Of the 28 municipalities in British Columbia’s Lower Mainland, 22 are served by the Royal Canadian Mounted Police under a federal-provincial-municipal contract. Six cities have local police departments governed by citizen boards. We’re talking about Abbotsford, the City of Vancouver, West Vancouver, Port Moody, Delta and New Westminster.
The latest B.C. Government survey of police operations finds about 2,040 Mounties doing local policing in Metro Vancouver and the Fraser Valley District compared with 1,940 city police. There’ve been recent concerns about the RCMP on several scores; the city police departments and their citizen boards offer an alternative model for organizing and governing police services.
The city police boards are appointed by the provincial government — suggesting, perhaps, that the Province doesn’t trust mayors and councils to find the best people. Even with this safeguard, a 2003 provincial government report on city police boards was critical. “In some observed instances, the police steered the board when the board should have been steering the police. Transparency is being eroded as more discussion moves to in-camera sessions. Many board meeting agendas and discussions focus more on operational issues than on governance…. Meetings are taken up not with discussions relating to policy or long-term planning, but with specialty unit presentations and briefings related to ongoing investigations.” This report still sits on the Government of B.C. website. There’s no follow-up document indicating whether these problems have been addressed.
Personally, I would expect city police boards to consult with citizens, set general priorities, list the priorities in a strategic plan, and measure and report on the results. The Abbotsford Police Board comes close to articulating this sequence, stating that police operational plans should “reflect the APB strategic plan and the ‘top 10’ annual community survey problems.” The survey is presumably in preparation; I see no evidence that it exists at present. The Board’s goals for 2012 are to suppress gang crime, improve traffic safety, reduce property crime and robberies, stop domestic violence, increase fiscal efficiency, and “enhance comunity engagement.” Community engagement at this point consists of running the survey and communicatng the Board’s annual report and website.
The Vancouver Police Board has posted a 2010 annual report that is not an annual report, plus the Board’s first-ever strategic plan, for 2012-2016. The plan sets three strategic objectives; one is “to strengthen connections with the community and community partners” through the “use of social media and community meetings.” In February 2012, the Board adopted a social media policy intended not to invite citizen input, but to protect “the image of the police force and the reputation of its employees.” There’s room for confusion here; perhaps this new social media policy is related to the other Vancouver Police 2012-2016 strategic plan, developed with stakeholders, which addresses the department’s goals rather than the Board’s goals.
In fairness, the Vancouver Police Board’s meeting minutes reflect open and substantive discussion of policing priorities. The Board is prodded along by Vancouvercentric regional news media and by community groups, including the far-lefty Pivot Legal Society. The society claims some credit for the creation of a new independent province-wide office that will “investigate incidents where police cause death or serious harm.”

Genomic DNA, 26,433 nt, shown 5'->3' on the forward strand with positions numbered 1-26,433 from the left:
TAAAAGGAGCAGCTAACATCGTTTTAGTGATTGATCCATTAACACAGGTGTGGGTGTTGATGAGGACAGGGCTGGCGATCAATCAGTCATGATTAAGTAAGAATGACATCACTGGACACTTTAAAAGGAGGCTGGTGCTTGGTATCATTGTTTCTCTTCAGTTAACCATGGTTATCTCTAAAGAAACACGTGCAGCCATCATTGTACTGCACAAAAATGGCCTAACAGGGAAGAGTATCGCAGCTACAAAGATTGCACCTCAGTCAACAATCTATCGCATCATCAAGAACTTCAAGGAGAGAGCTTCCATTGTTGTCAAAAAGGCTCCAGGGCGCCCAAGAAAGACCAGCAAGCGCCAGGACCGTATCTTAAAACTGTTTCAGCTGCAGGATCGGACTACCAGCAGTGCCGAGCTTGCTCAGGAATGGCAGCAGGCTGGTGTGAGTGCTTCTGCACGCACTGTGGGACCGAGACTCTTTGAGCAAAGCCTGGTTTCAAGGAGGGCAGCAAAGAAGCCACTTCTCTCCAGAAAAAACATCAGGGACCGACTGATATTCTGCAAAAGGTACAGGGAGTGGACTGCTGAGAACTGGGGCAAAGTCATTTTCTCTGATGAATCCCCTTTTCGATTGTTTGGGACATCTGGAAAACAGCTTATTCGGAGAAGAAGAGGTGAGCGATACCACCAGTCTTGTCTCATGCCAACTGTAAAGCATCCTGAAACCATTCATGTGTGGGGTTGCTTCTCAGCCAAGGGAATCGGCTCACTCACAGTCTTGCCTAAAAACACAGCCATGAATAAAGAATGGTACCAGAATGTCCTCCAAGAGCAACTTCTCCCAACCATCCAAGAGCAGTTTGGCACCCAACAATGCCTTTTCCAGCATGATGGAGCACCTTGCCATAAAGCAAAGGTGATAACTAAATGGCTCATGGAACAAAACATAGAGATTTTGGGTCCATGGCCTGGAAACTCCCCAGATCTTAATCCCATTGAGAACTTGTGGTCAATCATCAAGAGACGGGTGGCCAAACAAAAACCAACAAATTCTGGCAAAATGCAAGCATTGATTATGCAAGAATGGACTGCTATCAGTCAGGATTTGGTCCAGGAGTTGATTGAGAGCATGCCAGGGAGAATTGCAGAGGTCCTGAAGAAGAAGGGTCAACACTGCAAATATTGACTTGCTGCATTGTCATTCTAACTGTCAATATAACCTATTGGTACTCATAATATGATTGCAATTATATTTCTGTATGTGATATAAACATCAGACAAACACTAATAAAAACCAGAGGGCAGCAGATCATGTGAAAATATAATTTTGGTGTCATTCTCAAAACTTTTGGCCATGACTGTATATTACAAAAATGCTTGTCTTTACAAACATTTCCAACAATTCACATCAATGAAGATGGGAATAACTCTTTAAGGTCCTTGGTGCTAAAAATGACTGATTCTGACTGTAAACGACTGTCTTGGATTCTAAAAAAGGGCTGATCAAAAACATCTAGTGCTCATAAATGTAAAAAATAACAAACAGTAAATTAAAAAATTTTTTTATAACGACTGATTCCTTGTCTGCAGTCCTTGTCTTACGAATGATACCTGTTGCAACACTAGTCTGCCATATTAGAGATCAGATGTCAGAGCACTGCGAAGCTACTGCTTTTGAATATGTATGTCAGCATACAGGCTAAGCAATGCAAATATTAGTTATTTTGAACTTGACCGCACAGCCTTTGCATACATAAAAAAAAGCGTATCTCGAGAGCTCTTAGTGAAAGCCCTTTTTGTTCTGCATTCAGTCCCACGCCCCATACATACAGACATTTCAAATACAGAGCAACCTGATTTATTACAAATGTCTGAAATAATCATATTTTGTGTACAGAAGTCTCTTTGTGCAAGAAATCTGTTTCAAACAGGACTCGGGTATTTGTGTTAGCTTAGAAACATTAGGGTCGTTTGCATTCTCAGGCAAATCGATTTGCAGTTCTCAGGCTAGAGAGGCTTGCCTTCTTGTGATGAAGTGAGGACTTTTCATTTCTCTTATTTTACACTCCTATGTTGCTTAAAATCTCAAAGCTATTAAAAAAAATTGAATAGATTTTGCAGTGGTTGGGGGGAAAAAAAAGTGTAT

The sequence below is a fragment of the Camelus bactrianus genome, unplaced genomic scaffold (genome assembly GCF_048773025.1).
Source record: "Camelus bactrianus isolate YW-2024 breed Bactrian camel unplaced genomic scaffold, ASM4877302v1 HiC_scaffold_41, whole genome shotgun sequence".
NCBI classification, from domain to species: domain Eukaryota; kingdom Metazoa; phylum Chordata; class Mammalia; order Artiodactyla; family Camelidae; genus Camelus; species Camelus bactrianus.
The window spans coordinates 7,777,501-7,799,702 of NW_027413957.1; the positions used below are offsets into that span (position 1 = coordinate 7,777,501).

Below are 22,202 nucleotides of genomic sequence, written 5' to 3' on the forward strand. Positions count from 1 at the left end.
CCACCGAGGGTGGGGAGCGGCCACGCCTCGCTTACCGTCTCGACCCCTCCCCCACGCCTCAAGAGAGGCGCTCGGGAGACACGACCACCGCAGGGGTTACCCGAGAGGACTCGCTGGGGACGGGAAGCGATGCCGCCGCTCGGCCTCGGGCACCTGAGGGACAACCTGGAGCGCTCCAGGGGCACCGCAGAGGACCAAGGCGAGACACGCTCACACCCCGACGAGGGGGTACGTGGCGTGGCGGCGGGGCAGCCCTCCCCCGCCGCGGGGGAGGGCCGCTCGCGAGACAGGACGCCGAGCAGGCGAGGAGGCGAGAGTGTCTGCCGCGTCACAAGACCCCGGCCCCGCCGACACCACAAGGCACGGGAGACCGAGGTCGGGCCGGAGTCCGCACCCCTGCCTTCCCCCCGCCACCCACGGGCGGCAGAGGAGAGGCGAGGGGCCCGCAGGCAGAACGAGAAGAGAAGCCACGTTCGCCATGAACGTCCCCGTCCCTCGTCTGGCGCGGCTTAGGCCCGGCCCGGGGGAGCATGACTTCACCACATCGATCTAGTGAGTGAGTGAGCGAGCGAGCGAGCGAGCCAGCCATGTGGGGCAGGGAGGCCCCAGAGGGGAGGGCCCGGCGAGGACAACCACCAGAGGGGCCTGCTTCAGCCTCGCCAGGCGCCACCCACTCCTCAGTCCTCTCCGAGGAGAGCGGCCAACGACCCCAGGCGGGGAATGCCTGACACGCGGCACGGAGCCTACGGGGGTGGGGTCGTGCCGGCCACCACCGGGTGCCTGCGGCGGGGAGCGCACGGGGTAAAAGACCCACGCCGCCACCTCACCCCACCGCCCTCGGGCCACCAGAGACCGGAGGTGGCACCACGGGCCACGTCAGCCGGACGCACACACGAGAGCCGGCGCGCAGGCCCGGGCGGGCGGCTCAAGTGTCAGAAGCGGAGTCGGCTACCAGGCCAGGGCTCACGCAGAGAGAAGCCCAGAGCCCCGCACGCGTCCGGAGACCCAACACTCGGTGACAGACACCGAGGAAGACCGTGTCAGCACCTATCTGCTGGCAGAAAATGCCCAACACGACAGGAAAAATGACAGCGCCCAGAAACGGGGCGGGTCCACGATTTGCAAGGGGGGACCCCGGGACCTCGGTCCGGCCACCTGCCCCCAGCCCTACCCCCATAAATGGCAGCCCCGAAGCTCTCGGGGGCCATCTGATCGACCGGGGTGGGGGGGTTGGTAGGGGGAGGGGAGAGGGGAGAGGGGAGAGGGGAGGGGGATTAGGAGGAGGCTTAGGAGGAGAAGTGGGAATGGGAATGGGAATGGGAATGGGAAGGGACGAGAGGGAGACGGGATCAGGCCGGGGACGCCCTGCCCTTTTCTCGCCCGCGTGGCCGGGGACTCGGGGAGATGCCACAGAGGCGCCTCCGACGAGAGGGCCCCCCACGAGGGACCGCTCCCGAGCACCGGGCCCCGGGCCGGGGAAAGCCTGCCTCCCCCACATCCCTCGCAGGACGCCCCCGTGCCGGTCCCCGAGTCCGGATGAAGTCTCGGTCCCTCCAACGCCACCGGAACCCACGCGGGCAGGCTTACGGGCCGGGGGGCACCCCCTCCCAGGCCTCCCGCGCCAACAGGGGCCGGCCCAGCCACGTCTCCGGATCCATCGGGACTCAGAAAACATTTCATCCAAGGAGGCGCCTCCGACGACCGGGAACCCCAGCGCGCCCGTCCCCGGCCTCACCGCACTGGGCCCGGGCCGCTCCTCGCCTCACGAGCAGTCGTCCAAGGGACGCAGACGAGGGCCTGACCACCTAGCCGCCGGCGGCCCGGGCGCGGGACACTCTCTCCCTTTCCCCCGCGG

The West Vancouver Police Board worked with its officers to produce a departmental strategic plan in a process that achieved “a new standard of community engagement.” The process is undocumented, but is said to have taken up most of 2010. Community engagement is also a goal for the West Van police moving forward. “Connecting with the community” is intended to increase “understanding of, support for and involvement in the WVPD’s programs and initiatives.”
The Port Moody plan, developed by their Board and police, promises community engagement. The Delta plan, devised by police alone, does not. New Westminster lacks a posted plan or any background on Board members, and the published records of meetings are opaque. [2019 note: a strategic plan was posted for New West in 2012, and renewed in 2019.] None of it compares with 1970s Ottawa, where the police chief and two chums met at secret times and places; I was a young news reporter, and this triggered my interest in police governance. My primary point is that with the public paying the cost of policing, the allocation of police resources should reflect public priorities established through an open and evolving process — whether the police are locally hired or supplied by the RCMP. We’ll get to the RCMP another time.
By the way, the city departments are more expensive than the RCMP detachments. The provincial survey has the average resident in RCMP jurisdictions paying less than $200 per year for policing, to a low of $143 in Maple Ridge. City departments cost the average resident at least $217 per year, up to a high of $356 in Vancouver City.
[Follow-up note, June 29, 2012: In a 425-page report on policing at the G20 Summit in Toronto, retired judge John Morden pointed out numerous problems with the handling of protests and the treatment of civilians. However, “Morden stressed that such failings could have been largely avoided had the police services board fulfilled its role as a civilian oversight body. Instead, the board asked barely any questions during the G20 planning process and “rendered itself a virtually voiceless entity,” becoming a “mere bystander in a process it was supposed to lead.” (Toronto Star, June 29, 2012.)]